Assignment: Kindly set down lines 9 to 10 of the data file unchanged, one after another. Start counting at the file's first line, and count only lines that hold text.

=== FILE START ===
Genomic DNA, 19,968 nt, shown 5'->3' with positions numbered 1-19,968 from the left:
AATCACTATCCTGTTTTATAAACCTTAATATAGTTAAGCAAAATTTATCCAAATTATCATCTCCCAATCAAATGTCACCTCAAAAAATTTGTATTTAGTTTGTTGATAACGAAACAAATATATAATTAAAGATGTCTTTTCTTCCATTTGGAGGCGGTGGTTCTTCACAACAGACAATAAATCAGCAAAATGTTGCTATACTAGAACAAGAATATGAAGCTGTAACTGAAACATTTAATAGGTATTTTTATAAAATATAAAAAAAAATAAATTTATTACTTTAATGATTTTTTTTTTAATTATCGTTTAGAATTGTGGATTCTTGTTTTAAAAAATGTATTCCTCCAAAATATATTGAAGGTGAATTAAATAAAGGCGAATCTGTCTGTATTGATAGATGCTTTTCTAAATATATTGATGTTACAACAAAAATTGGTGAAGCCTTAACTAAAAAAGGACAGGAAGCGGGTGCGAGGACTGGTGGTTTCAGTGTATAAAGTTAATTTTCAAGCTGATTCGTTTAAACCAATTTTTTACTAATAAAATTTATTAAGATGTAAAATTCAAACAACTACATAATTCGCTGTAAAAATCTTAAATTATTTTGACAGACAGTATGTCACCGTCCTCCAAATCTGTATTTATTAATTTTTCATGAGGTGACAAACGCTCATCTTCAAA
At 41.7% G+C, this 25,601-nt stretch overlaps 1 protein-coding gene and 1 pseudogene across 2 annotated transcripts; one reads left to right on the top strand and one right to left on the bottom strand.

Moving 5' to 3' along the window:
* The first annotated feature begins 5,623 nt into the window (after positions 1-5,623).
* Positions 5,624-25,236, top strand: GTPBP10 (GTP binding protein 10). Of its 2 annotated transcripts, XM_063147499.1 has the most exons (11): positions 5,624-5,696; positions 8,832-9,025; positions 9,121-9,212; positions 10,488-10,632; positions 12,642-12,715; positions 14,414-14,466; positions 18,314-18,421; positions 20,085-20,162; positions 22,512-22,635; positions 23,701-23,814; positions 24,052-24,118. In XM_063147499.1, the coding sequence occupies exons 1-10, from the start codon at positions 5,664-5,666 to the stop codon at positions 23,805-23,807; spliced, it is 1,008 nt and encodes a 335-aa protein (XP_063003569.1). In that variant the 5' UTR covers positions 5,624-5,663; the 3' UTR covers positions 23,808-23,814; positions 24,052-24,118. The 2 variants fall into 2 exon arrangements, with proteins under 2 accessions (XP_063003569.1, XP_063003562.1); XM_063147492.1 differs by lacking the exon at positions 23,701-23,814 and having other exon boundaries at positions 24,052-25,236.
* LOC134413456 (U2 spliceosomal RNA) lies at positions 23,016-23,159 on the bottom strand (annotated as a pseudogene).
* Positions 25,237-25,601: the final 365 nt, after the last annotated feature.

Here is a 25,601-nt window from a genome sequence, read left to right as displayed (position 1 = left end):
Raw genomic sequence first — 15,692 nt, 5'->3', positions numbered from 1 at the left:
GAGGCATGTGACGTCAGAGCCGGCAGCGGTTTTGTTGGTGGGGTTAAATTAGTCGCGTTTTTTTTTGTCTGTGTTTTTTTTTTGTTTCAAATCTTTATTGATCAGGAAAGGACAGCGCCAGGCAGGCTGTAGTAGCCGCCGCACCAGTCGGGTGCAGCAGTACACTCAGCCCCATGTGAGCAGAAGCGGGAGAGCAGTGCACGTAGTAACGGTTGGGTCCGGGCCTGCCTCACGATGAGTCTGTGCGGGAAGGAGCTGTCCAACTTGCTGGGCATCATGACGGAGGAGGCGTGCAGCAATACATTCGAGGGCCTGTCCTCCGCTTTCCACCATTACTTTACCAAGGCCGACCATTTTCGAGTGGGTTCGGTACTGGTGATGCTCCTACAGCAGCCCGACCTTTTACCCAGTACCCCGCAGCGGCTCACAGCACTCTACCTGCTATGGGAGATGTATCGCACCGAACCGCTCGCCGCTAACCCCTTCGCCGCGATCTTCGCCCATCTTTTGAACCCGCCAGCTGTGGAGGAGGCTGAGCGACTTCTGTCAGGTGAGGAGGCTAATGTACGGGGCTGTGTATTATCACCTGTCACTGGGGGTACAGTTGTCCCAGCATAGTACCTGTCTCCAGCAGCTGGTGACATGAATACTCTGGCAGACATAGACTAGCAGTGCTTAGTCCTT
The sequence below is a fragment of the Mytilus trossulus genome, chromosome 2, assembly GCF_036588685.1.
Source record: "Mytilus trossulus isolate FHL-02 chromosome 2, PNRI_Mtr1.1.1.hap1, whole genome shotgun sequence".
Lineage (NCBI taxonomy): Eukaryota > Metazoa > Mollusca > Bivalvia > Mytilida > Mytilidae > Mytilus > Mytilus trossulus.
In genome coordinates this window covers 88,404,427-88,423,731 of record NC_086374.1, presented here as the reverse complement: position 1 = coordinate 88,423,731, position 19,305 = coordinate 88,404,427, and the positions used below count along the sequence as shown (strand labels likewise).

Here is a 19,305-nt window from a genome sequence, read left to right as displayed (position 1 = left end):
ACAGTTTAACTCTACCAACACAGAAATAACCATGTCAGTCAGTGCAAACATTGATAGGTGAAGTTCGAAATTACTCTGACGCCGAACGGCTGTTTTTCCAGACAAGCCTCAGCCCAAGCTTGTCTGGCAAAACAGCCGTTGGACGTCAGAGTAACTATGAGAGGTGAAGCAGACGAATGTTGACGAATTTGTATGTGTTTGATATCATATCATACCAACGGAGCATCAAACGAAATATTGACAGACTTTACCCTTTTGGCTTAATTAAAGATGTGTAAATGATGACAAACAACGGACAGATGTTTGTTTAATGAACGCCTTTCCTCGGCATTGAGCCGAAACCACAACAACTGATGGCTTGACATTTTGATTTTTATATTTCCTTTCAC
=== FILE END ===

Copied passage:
Here is a 25,601-nt window from a genome sequence, read left to right as displayed (position 1 = left end):
Raw genomic sequence first — 15,692 nt, 5'->3', positions numbered from 1 at the left: